Tuesday, September 29, 2015

Long-Awaited Vanderbilt Pre-K Study Finds Benefits Lacking

by Blake Farmer, Sep 28, 2015, Nashville Public Radio - A five-year study conducted on Tennessee’s voluntary pre-K program is leaving researchers scratching their heads.
Vanderbilt Peabody College professors followed a thousand students from pre-K through third grade and compared them to a control group who skipped pre-K. All of the students are considered economically disadvantaged.
Not only did students who missed pre-K catch up within a year or two. But researchers found, on the whole, students who attended pre-K fell behind their peers by the time they finished third grade.
“We’re pretty stunned looking at these data and have a lot of questions about what might be going on in the later grades that doesn’t seem to be maintaining, if not accelerating, the positive gains, professor Mark Lipsey, director of the Peabody Research Institute, said in a statement.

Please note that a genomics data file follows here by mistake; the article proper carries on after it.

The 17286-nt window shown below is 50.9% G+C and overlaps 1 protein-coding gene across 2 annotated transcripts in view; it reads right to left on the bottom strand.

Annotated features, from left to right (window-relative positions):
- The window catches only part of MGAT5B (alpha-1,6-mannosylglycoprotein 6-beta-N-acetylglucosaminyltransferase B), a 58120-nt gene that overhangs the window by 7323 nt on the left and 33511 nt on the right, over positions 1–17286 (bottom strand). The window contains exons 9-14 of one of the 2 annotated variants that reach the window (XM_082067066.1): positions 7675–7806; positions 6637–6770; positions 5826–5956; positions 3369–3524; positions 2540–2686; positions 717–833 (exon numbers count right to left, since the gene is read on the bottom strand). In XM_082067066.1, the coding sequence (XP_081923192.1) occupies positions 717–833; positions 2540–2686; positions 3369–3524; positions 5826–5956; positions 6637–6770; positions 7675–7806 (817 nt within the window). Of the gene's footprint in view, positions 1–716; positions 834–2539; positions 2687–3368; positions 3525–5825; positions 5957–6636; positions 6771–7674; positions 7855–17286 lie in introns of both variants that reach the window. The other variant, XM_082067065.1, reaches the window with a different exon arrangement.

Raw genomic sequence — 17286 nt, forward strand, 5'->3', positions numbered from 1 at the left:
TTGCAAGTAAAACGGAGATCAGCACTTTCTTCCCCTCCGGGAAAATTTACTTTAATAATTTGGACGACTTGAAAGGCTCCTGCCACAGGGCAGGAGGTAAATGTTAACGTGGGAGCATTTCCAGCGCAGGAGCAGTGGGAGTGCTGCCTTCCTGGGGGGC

This study was highly anticipated by policy makers. Gov. Bill Haslam has said he was waitingfor the results before deciding whether to expand pre-K in Tennessee.
A previous study done by the TennesseeComptroller found similar results, showing that the benefits of pre-K wear off by third grade, leading some early childhood learning advocates to suggest the study was flawed. LINK

Comment: Please, please if anyone knows Megan Barry, who campaigned on a platform in favor of universal Pre-K, see is she can be persuaded by facts to change her mind.  To expand pre-K services to all 4-year-olds in Nashville would cost around $5 million annually, by Megan Barry's own estimate.

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